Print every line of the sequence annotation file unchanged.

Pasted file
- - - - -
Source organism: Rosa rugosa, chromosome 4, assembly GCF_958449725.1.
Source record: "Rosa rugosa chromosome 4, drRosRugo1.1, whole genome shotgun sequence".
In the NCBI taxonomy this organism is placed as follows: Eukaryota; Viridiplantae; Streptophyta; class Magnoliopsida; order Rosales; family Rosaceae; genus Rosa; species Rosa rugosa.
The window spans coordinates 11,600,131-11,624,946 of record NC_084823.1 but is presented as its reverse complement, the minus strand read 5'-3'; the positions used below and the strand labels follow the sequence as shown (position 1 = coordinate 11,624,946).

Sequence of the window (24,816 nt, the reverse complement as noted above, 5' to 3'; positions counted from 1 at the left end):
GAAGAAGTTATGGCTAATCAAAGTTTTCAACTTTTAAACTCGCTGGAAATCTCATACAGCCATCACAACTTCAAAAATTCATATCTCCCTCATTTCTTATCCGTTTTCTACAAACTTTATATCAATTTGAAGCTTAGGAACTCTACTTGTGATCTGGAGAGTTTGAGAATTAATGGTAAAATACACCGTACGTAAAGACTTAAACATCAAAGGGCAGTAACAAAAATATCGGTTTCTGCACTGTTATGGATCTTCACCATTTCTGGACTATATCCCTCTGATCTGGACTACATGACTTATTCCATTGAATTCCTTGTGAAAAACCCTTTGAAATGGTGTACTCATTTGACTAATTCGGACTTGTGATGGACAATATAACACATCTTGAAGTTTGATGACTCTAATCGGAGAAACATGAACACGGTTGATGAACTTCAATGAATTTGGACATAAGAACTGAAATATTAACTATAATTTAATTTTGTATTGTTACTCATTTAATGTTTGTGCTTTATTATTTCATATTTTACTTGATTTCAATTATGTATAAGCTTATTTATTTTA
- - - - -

Source organism: Rosa rugosa, chromosome 4, assembly GCF_958449725.1.
Source record: "Rosa rugosa chromosome 4, drRosRugo1.1, whole genome shotgun sequence".
In the NCBI taxonomy this organism is placed as follows: Eukaryota; Viridiplantae; Streptophyta; class Magnoliopsida; order Rosales; family Rosaceae; genus Rosa; species Rosa rugosa.
The window spans coordinates 11,600,131-11,624,946 of record NC_084823.1 but is presented as its reverse complement, the minus strand read 5'-3'; the positions used below and the strand labels follow the sequence as shown (position 1 = coordinate 11,624,946).

Sequence of the window (24,816 nt, the reverse complement as noted above, 5' to 3'; positions counted from 1 at the left end):
GAAGAAGTTATGGCTAATCAAAGTTTTCAACTTTTAAACTCGCTGGAAATCTCATACAGCCATCACAACTTCAAAAATTCATATCTCCCTCATTTCTTATCCGTTTTCTACAAACTTTATATCAATTTGAAGCTTAGGAACTCTACTTGTGATCTGGAGAGTTTGAGAATTAATGGTAAAATACACCGTACGTAAAGACTTAAACATCAAAGGGCAGTAACAAAAATATCGGTTTCTGCACTGTTATGGATCTTCACCATTTCTGGACTATATCCCTCTGATCTGGACTACATGACTTATTCCATTGAATTCCTTGTGAAAAACCCTTTGAAATGGTGTACTCATTTGACTAATTCGGACTTGTGATGGACAATATAACACATCTTGAAGTTTGATGACTCTAATCGGAGAAACATGAACACGGTTGATGAACTTCAATGAATTTGGACATAAGAACTGAAATATTAACTATAATTTAATTTTGTATTGTTACTCATTTAATGTTTGTGCTTTATTATTTCATATTTTACTTGATTTCAATTATGTATAAGCTTATTTATTTTA